Business ideas for 2017: African ingredients
With exports such as sorghum, baobab, and black soap sparking trends in the UK, 2017 is the year to create a business focused around African ingredients
Popular for their health benefits, exotic appeal and the positive impact of sustainable trading on native communities, African ingredients have been predicted to become an even hotter trend in the European market this year.
Citing Africa’s rising GDP and improving infrastructure, Mintel suggests that the continent will continue to become a more powerful trading partner for Europe, with its youthful population and burgeoning middle class driving prospects further.
European consumer interest is growing too, with the Global New Products Database (GNPD) citing statistics that the percentage of food and drink products with African ingredients climbed 41% between 2011 and 2015.
Despite the volume of products already on the market, increasing demand continues to create plenty of room for new businesses using African ingredients to find their niche…
Starting an African ingredients business: Why it’s a good business idea
According to Richard Cope, senior trend consultant at Mintel, African ingredients encompass “a winning combination of authenticity, provenance and exoticism” which is likely to find favour with new consumers this year.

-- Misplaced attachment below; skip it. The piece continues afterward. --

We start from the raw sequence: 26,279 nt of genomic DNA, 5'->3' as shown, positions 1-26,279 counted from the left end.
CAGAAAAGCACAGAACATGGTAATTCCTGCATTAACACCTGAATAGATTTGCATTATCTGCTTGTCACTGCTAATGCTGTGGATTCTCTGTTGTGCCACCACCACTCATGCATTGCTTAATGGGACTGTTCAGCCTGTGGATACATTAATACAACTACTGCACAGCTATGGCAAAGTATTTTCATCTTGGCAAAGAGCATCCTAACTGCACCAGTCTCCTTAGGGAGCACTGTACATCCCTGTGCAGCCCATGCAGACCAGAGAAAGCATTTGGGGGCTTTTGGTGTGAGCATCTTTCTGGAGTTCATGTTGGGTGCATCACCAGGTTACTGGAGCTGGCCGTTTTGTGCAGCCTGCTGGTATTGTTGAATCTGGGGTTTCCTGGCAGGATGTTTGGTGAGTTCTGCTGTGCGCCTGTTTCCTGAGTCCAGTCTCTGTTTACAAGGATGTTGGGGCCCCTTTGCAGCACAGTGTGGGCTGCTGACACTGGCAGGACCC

A number of African ingredients have already proved extremely popular. For example baobab, an antioxidant and fibre-laden fruit, has been recognised as ‘queen of the super-fruits’, with Western demand spiking sharply since 2011. In fact, data from SPINS revealed a staggering 208% increase in US baobab sales between 2014 and 2015.
Within the beauty industry and the food and drink space, Mintel highlights a range of consumer bases that can be targeted with such products, including youthful and experimental consumers, those who are interested in artisan products, the health market, and ethically-minded consumers.
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As well as drawing attention to your brand, sourcing ingredients native to Africa can also benefit the indigenous communities there.